The Incredible Hulk Revisited

(Welcome to Road to Infinity War, a new series where we revisit the first 18 movies of the Marvel Cinematic Universe and ask “How did we get here?” In this edition: revisiting the oft-maligned and underrated The Incredible Hulk.)

It’s easy to dismiss The Incredible Hulk when revisiting the Marvel Cinematic Universe. Striking it from canon seems to have few long-term narrative repercussions, and the recasting of Edward Norton’s Bruce Banner in future films primes it all the more for being swept under the rug. However, it’s an integral part of what the folks at Marvel were attempting to do in their early days, the then-unprecedented shared universe concept that now seems to be on every studio’s mind. While the film has crossover references a-plenty, it’s set apart from the rest of the MCU by its distinct tone, one that feel less “superhero movie” and more “classic monster picture,” though the way it marries said tone to the now familiar Marvel sensibility helped build the platform from which The Avengers would be launched. Forgettable or not, the road to Infinity War would be incomplete without it.

The Incredible Hulk Revisited

A Dark Mirror to ‘Iron Man’

Just six weeks after Iron Man cleaned house at the global box office, The Incredible Hulk stormed into cinemas to slightly less enthusiastic fanfare. A mere five years out from Ang Lee’s Hulk, a film The Incredible Hulk may as well have been softly rebooting, Louis Leterrier’s monster picture didn’t necessarily give audiences something they hadn’t seen before. It did however use familiar language to nestle itself amidst the pieces of the growing Marvel puzzle. The film opens in lurid montage, with Craig Armstrong’s unsettling opera scoring Bruce Banner’s first transformation over the initial credits, cutting between rows of dimly lit “mad scientist” like X-rays and the first-person perspective of the Hulk itself, as the creature tears through both foes and loved ones.

Banner is at once Victor Frankenstein and Frankenstein’s monster, only the angry townspeople in pursuit are, well, the U.S. Government. They refer to the Hulk as “the bogey” the same as they did when Iron Man intervened in the Middle Eastern town of Gulmira. And as the American military would go on to with Stark’s technology in Iron Man 2, they want to seize and re-create the Hulk’s power and weaponize it en masse. But like Iron Man, the hero whose politics are still in a questionable space, they too intervene in a foreign country in order to get a weapon out of what they perceive as the wrong hands – only they want this weapon for themselves and are willing to kill anyone who gets in their way.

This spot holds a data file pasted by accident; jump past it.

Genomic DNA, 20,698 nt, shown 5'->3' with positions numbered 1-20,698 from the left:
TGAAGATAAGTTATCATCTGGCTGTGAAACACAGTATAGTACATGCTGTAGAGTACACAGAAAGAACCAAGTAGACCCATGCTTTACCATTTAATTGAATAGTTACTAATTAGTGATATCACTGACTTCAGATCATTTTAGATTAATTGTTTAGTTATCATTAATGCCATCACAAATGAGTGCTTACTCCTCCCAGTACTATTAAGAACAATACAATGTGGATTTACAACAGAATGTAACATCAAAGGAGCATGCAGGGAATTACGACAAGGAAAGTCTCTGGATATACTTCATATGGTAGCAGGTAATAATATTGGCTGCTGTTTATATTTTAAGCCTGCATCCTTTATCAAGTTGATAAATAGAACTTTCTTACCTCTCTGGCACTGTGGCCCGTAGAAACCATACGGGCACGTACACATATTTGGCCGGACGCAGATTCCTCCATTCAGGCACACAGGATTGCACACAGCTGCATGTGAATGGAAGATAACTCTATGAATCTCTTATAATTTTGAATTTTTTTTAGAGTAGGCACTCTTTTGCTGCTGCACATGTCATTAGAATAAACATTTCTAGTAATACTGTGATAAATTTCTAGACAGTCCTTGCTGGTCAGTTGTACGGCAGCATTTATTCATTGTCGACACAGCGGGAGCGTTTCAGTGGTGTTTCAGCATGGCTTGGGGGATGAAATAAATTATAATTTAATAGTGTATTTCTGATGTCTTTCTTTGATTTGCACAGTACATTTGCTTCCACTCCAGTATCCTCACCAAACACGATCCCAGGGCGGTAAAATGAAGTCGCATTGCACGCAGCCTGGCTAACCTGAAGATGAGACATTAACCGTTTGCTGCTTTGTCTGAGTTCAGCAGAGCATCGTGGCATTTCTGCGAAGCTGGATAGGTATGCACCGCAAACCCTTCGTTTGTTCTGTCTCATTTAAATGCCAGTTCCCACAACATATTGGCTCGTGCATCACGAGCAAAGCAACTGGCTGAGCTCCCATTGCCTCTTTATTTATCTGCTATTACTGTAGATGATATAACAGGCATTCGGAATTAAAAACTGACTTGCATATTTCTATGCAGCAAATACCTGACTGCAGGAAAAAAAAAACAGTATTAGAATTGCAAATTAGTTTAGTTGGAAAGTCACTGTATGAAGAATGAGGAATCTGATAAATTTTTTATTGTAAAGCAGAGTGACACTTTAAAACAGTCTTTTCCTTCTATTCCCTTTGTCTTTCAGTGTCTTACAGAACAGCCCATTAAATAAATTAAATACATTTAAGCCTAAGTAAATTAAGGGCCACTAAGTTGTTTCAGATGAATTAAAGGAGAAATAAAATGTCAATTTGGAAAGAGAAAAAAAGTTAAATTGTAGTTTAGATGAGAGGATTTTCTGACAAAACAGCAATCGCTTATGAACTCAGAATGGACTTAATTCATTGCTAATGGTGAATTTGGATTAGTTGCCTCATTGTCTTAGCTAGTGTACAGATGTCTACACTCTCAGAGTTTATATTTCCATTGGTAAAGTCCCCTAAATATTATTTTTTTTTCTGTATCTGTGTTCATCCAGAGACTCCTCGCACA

A mere six weeks out, the Marvel script has been flipped. The shadowy government villains have stepped into the shoes of the hero, with this film’s protagonist embodying their lust for power itself. One would have to imagine this thematic remixing was far from unintentional.

Where the first Iron Man film was mechanical, with its protagonist engineering his way to a new heroic path, The Incredible Hulk is its biological equivalent, and a more unwitting one at that. Where Stark can simply take off his suit, Banner can’t get the Hulk out from inside him no matter how hard he tries. And where Marvel’s first entry is about Tony Stark becoming Iron Man, its second is about Banner trying to un-become the Hulk, before the series switches back to another installment about Stark holding on to his creations. In effect, while this film impacts no other individual character, it forms a bridge between installments, elaborating on the state of the world and what challenges its heroes will have to face when dealing with their newfound abilities. The military acts in conjunction with S.H.I.E.L.D., a group of heroes in the first film and a vital puzzle piece in 2011’s Thor (where they also seize technology that would grant them greater access to its hero), but perhaps most pertinent is the film’s oft-forgotten connection to Captain America: The First Avenger, and how both films deal with power and those who seek it.